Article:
Popular blogger mrbrown posted on his Twitter account yesterday about a suggestion he received to implement a surge pricing system for public transport.
mrbrown, or Lee Kin Mun, said in his tweet that “Someone just suggested surge pricing for Public Transport”.
Someone just suggested surge pricing for Public Transport. I can’t even pic.twitter.com/jBYM8IYu9r
— mrbrown (@mrbrown) July 25, 2018
In his tweet, he shared a screenshot of a letter to the Straits Times titled, ‘Consider dynamic pricing for public transport’. In it, the writer Riddhiman Sarawgi wrote, “Perhaps it is time the public transport sector also starts to use dynamic pricing strategies, where fares rise during peak hours, just like fares for taxis”.
His rationale for suggesting surge pricing: “There will always be a demand for public transport”.
He also added that “Even if each commuter is charged a few cents extra during peak hours, people will still use public transport because the surge in taxi fares at the same time would be much higher”.
While the motives of his article only seemed to be for Singapore to “make higher revenues without losing anything”, the response of netizens to his article were not positive.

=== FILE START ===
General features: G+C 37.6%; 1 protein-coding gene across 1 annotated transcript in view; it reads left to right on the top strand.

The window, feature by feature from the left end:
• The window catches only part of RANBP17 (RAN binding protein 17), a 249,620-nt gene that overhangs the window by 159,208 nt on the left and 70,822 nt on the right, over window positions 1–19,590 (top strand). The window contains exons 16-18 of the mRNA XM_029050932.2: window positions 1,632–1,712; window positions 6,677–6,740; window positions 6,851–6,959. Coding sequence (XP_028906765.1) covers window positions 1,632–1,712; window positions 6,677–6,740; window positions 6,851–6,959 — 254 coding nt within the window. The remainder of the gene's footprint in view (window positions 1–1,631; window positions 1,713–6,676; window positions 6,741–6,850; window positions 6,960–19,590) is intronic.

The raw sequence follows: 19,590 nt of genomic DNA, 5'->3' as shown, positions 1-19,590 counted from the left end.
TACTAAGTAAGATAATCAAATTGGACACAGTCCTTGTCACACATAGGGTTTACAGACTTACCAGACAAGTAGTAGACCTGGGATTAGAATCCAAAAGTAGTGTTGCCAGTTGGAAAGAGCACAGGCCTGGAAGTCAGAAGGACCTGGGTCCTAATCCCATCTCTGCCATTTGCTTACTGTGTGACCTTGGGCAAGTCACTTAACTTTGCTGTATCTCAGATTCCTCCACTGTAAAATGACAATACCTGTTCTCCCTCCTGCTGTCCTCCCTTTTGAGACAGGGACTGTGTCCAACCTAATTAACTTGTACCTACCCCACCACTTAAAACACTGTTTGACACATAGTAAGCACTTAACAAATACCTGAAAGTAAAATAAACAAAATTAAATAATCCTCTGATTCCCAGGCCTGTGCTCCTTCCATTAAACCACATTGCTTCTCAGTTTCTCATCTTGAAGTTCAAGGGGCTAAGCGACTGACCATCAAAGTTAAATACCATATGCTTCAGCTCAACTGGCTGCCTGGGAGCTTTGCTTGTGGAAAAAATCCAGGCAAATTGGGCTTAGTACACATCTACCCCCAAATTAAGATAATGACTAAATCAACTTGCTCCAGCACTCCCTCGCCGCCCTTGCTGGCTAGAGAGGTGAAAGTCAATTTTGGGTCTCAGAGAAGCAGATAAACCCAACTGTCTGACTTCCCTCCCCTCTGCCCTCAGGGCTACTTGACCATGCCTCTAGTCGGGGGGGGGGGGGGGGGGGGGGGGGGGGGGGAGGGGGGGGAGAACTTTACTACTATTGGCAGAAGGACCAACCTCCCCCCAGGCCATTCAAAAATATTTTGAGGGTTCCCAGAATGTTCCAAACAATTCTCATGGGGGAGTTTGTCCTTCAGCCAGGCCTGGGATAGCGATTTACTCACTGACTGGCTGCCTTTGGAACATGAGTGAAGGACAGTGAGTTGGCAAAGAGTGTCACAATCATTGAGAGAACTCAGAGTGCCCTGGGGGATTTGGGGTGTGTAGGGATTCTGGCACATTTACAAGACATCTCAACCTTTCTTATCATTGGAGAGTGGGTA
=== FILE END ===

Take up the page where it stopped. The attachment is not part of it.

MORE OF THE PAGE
Even mrbrown himself replied and said, “I can’t even”.
It is true that while raising the price for public transport during peak period may increase revenues, it does not serve any other purpose as according to a survey in 2016 alone, six out of 10 Singapore residents took public transport to work.
With a majority of Singaporeans taking public transport, increasing the price would not only lead to many unhappy citizens, it might also result in fewer people using the public transport service – hardly a favourable outcome.
Many replied to mrbrown’s tweet expressing their distaste at Sarawgi’s commentary.
Before you know it, someone will suggest surge pricing for healthcare. Better get that heart attack when there is low demand
— marcus lowe (@marcuslhw) July 25, 2018
That last paragraph where he throws in some Econs 101 terms to legitimise this really bad idea…
— Small Sister (@angrysmolkat) July 25, 2018
“Throws in”. That guy doesn’t actually grasp Econs 101 or Business 101, like the concept of public good, opportunity costs, lost productivity for Singapore or consumer welfare. Reads like an haphazard answer to some Econ Exam Q of a JC1 student when his time is almost up.
— hai_Priesty (@hai_Priesty) July 25, 2018
Surge pricing for toilets, especially for the ladies. Better get that high tide when there is no queue.
— mrdesmond (@mr_desmond) July 25, 2018
Surge pricing for restaurants. Triple the price during mealtimes. MUUUUNNNEYYYYYYYY
— hankster (@hankchang) July 25, 2018
The consensus amongst netizens was that implementing a surge price was hardly in favour of Singaporeans.